"Du plenkreskuloj kaj du infanoj, mi petas."

Translation:Two adults and two children, please.

June 4, 2015

This discussion is locked.


This sounds like someone ordering two adults and two children. :D


Homa restoracio??? ❤❤❤?


I agree. O.o

I'd much rather say in Esperanto: du plenkreskulajn kaj du infanajn, mi petas. Now it's strange, ambiguous, lacks the accusative and seems pretty much as a literal translation of English, where adjectives are equal to nouns (or maybe Nominative form is equal to Genitive).


If this was preceded by "Ni volas biletojn por…" or "Mi deziras manĝaĵo de…" it would feel more complete. But I guess that it all depends on context. Is the asker at a theater or a very exotic restaurant.


Well, no. If you order stuff, said stuff is object, and gets the -n in Esperanto. Most likely this is a response to a question for a being-state, such as "what size table can I get you?". There are languages that case-mark expressions like these, but Esperanto doesn't, for better or for worse.


so... plenkreskulajxoj? That's quite a mouthful.


If this was a cannibal restaurant in German, they'd probably require some specialized legislation along the lines of the "Rindfleischetikettierungsüberwachungsaufgabenübertragungsgesetz," which means "the law for the delegation of monitoring beef labeling." Such restaurants would probably also need the services of " Rechtsschutzversicherungsgesellschaften," or "insurance companies providing legal protection," which - as I'm told - is generally considered to be the longest word in the German language that's actually used on a regular basis :P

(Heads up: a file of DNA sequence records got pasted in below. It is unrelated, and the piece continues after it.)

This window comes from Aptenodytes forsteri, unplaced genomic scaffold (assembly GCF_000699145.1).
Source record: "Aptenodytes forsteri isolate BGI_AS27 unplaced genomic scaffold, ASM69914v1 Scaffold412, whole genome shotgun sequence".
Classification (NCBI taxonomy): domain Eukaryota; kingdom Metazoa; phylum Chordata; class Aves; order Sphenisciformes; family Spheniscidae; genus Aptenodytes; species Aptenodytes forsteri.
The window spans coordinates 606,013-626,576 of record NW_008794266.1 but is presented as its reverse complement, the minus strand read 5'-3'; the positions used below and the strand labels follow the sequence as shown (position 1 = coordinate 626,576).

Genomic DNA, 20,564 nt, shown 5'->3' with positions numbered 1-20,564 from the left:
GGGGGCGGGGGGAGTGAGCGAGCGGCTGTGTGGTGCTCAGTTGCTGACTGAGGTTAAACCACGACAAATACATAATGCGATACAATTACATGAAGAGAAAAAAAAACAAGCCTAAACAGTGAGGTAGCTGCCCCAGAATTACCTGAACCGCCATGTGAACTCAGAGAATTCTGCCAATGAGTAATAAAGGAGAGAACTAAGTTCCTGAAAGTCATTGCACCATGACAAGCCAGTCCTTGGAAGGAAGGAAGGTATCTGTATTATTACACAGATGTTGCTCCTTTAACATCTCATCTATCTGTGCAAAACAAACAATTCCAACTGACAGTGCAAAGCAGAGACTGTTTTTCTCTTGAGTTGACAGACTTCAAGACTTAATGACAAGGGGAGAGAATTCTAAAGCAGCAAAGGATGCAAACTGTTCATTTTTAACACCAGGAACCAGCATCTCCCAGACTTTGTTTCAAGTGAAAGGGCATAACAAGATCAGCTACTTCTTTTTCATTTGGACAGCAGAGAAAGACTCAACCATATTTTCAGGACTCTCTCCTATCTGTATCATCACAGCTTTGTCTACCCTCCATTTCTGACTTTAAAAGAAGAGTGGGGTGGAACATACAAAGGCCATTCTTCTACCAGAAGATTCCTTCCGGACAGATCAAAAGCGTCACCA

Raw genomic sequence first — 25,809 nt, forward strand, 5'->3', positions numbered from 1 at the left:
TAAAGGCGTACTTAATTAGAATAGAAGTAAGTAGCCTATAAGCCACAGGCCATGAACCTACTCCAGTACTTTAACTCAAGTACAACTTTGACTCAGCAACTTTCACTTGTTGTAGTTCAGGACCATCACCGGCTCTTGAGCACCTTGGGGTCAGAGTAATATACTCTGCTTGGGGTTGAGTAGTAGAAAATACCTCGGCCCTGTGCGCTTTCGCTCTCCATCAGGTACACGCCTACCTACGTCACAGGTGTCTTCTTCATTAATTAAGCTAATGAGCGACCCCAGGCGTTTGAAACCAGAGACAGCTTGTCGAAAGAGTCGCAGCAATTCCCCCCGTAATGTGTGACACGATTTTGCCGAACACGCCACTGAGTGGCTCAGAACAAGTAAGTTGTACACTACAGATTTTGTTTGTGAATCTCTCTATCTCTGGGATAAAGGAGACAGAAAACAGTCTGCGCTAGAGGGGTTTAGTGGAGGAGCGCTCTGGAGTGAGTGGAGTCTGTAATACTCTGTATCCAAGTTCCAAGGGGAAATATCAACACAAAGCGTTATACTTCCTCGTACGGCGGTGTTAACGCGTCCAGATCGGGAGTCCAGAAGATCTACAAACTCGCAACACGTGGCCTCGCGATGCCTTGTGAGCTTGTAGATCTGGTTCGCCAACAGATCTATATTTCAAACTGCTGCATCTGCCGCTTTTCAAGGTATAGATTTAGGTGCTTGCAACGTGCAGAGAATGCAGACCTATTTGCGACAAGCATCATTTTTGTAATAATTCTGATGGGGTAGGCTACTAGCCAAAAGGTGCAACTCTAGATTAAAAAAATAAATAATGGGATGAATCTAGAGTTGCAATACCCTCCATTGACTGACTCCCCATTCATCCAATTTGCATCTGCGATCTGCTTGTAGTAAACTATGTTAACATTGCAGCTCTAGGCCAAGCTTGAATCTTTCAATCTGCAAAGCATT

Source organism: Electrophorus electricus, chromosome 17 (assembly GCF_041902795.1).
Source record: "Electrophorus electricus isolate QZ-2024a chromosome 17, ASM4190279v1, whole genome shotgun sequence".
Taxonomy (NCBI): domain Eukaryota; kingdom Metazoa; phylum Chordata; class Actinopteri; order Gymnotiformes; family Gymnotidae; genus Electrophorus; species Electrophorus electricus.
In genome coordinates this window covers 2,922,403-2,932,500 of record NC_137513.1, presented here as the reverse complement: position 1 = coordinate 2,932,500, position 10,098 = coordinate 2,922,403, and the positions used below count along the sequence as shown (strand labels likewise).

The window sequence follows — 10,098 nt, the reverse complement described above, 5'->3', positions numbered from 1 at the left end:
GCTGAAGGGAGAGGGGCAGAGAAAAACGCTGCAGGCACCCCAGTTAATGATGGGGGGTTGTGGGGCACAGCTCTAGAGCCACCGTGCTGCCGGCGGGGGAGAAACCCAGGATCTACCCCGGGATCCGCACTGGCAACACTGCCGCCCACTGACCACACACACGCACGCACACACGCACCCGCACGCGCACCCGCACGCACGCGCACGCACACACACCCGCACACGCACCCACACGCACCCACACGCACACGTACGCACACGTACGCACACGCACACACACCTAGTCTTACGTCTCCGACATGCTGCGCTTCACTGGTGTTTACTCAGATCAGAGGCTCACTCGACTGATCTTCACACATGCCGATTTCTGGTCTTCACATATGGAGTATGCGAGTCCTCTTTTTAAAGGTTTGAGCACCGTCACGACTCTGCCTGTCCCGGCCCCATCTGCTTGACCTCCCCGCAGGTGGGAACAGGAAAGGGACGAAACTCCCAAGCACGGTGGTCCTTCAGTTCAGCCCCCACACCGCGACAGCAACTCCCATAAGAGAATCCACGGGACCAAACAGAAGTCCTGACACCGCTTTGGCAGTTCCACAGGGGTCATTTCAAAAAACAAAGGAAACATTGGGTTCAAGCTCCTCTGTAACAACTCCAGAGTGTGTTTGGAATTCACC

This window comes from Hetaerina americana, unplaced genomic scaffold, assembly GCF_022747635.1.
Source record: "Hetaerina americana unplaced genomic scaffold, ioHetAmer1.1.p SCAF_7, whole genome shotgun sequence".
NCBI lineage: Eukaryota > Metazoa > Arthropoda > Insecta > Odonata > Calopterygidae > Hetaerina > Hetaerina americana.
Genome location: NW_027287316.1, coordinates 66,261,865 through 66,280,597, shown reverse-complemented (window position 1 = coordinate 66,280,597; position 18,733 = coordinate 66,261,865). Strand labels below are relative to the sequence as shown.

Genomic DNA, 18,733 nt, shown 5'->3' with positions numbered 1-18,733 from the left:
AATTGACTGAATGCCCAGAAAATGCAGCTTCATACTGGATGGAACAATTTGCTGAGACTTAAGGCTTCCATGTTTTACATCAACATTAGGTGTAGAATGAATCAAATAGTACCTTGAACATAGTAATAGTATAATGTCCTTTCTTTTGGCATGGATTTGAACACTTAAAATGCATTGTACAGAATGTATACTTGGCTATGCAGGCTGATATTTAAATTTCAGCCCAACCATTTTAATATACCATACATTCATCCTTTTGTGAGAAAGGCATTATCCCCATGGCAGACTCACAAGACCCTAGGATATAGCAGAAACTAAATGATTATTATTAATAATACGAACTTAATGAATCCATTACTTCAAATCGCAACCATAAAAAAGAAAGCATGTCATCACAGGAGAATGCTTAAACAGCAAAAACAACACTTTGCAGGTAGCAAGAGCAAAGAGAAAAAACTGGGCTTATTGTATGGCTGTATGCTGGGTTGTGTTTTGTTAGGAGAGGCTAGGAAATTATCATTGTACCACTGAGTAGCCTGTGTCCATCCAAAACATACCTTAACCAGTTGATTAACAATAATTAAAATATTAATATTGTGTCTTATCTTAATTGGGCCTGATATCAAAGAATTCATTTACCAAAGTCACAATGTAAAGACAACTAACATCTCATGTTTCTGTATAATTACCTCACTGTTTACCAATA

Nah, I'd say du plenkreskulajn kaj du infanajn or maybe with a prepositions du por plenkreskuloj kaj du por infanoj, which are both equally short as the presented one.


Hahaha, I know, right? Without any context, this is a pretty creepy sentence :P


plenkreskulo ≈ fully grown person


...kulo..... (hahahahaaha, laugh with me if you speak Spanish and understood the message!)


Well... Many words in Spanish contain that sound, such as "tubérculo" or "oráculo", etc., so for a native speaker it's not that funny


hahahaha, "oráculo" also make me laugh: "Pray ass"*!

tubérculo: "you go ass!"

OMG, 'll just die of laughter!


Tubérculo = You see ass... lol

After speaking Spanish for your entire life it's not so funny xD


The indians who spoke like "Tú ver culo" thought that when someone watched an ass his "Tubérculos" were going to rot and thus the name was established.


Is that real or is it a joke? :S


Is anyone else getting "human trafficking" from this?


The slave trade is clearly alive and well.

Learn Esperanto in just 5 minutes a day. For free.